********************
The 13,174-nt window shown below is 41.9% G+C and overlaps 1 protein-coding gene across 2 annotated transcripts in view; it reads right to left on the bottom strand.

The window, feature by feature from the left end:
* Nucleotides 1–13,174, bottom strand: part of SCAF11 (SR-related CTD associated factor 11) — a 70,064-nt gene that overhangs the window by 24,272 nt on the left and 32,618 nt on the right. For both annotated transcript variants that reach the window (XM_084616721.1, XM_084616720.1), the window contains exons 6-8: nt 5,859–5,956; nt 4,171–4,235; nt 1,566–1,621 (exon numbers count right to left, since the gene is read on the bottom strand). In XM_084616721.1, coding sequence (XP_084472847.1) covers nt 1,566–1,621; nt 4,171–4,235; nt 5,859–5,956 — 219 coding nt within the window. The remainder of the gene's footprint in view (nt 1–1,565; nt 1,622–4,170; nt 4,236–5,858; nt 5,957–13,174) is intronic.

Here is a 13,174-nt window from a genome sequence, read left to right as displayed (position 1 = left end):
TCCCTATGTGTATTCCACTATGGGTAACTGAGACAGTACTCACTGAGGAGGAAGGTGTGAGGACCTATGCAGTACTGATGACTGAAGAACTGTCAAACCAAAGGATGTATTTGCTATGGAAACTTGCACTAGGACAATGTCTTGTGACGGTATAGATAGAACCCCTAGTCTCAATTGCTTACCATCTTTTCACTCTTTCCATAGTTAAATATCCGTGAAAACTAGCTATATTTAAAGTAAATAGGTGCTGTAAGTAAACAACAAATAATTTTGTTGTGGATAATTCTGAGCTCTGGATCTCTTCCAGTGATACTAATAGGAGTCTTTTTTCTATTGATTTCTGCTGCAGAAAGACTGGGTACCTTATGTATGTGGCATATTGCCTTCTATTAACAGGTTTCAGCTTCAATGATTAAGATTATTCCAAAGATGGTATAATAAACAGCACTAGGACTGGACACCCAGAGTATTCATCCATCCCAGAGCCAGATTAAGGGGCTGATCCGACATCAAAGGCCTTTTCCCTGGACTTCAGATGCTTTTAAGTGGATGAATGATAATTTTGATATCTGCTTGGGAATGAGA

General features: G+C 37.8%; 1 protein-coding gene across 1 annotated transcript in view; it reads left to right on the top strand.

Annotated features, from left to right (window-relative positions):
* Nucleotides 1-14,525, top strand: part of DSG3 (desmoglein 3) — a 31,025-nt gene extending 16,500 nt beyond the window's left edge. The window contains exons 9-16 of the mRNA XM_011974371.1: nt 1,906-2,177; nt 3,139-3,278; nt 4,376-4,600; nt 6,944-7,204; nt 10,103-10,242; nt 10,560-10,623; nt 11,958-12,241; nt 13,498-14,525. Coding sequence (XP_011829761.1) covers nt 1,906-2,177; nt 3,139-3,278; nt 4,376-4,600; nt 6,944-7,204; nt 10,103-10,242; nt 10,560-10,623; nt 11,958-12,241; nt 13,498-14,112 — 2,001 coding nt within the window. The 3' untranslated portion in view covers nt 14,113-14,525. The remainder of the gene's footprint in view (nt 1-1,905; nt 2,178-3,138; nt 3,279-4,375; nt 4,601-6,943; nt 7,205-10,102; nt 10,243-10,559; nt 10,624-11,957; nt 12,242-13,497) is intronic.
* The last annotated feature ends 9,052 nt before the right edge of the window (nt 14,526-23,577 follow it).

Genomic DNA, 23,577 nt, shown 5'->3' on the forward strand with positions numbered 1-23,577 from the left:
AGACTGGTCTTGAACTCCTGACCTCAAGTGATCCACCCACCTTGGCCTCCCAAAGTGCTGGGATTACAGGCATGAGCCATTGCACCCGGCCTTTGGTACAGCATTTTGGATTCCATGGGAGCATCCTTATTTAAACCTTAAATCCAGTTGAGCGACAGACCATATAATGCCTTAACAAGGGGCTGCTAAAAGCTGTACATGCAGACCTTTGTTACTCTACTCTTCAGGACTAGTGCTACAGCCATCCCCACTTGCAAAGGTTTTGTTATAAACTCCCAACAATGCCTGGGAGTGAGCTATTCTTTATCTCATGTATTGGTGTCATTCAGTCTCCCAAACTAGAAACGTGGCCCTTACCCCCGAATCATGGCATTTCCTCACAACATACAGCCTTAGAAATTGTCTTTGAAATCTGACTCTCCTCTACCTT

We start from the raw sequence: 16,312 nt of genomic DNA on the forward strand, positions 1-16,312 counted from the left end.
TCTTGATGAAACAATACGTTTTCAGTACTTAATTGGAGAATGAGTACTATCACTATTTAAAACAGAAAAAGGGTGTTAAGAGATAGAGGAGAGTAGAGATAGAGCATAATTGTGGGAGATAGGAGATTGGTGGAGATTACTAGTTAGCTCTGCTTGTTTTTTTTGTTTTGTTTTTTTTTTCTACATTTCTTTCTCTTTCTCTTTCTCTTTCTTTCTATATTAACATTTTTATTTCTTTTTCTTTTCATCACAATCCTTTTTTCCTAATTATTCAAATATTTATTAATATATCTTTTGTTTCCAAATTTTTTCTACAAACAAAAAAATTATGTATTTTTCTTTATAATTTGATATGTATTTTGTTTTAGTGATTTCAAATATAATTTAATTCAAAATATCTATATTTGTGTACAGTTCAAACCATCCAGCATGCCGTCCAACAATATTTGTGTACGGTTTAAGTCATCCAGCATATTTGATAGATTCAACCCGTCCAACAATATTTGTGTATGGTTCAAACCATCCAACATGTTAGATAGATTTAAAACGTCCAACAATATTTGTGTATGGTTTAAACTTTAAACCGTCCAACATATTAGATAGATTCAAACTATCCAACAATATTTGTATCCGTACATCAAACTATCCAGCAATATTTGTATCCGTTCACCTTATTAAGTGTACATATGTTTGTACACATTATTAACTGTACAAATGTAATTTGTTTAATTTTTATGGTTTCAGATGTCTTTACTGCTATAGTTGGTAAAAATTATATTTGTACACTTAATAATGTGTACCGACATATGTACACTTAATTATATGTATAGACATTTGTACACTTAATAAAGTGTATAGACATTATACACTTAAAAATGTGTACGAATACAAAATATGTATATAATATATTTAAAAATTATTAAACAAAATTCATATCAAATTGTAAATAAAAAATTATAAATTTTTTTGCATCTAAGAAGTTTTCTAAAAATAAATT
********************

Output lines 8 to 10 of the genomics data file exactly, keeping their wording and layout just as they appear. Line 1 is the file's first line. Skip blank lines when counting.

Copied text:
* Nucleotides 1-14,525, top strand: part of DSG3 (desmoglein 3) — a 31,025-nt gene extending 16,500 nt beyond the window's left edge. The window contains exons 9-16 of the mRNA XM_011974371.1: nt 1,906-2,177; nt 3,139-3,278; nt 4,376-4,600; nt 6,944-7,204; nt 10,103-10,242; nt 10,560-10,623; nt 11,958-12,241; nt 13,498-14,525. Coding sequence (XP_011829761.1) covers nt 1,906-2,177; nt 3,139-3,278; nt 4,376-4,600; nt 6,944-7,204; nt 10,103-10,242; nt 10,560-10,623; nt 11,958-12,241; nt 13,498-14,112 — 2,001 coding nt within the window. The 3' untranslated portion in view covers nt 14,113-14,525. The remainder of the gene's footprint in view (nt 1-1,905; nt 2,178-3,138; nt 3,279-4,375; nt 4,601-6,943; nt 7,205-10,102; nt 10,243-10,559; nt 10,624-11,957; nt 12,242-13,497) is intronic.
* The last annotated feature ends 9,052 nt before the right edge of the window (nt 14,526-23,577 follow it).

Genomic DNA, 23,577 nt, shown 5'->3' on the forward strand with positions numbered 1-23,577 from the left: